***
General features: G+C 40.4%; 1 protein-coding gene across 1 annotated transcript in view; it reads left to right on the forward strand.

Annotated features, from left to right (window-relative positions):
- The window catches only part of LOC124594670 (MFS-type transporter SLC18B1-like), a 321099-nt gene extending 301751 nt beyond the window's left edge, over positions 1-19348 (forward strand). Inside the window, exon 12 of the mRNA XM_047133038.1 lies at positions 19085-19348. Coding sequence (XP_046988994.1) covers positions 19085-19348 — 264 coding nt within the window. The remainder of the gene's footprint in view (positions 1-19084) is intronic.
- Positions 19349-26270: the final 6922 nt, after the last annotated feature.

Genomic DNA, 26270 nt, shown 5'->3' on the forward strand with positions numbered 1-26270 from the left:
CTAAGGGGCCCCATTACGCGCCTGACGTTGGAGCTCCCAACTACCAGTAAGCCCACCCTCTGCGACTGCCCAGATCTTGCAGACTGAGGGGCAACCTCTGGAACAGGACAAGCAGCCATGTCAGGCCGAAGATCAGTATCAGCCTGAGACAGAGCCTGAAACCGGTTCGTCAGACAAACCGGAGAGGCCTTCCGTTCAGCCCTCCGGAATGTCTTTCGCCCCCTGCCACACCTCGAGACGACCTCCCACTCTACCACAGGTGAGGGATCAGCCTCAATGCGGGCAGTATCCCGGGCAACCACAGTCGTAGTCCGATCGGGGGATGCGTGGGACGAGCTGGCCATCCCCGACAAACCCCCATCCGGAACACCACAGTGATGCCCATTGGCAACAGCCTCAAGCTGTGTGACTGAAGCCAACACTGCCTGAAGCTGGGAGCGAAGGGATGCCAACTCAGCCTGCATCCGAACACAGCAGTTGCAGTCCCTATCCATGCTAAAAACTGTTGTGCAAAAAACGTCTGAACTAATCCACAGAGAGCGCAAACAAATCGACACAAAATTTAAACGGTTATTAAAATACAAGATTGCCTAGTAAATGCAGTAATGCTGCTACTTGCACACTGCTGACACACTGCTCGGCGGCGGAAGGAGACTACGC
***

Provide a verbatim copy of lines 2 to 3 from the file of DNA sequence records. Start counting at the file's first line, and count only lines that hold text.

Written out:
Annotated features, from left to right (window-relative positions):
- The window catches only part of LOC124594670 (MFS-type transporter SLC18B1-like), a 321099-nt gene extending 301751 nt beyond the window's left edge, over positions 1-19348 (forward strand). Inside the window, exon 12 of the mRNA XM_047133038.1 lies at positions 19085-19348. Coding sequence (XP_046988994.1) covers positions 19085-19348 — 264 coding nt within the window. The remainder of the gene's footprint in view (positions 1-19084) is intronic.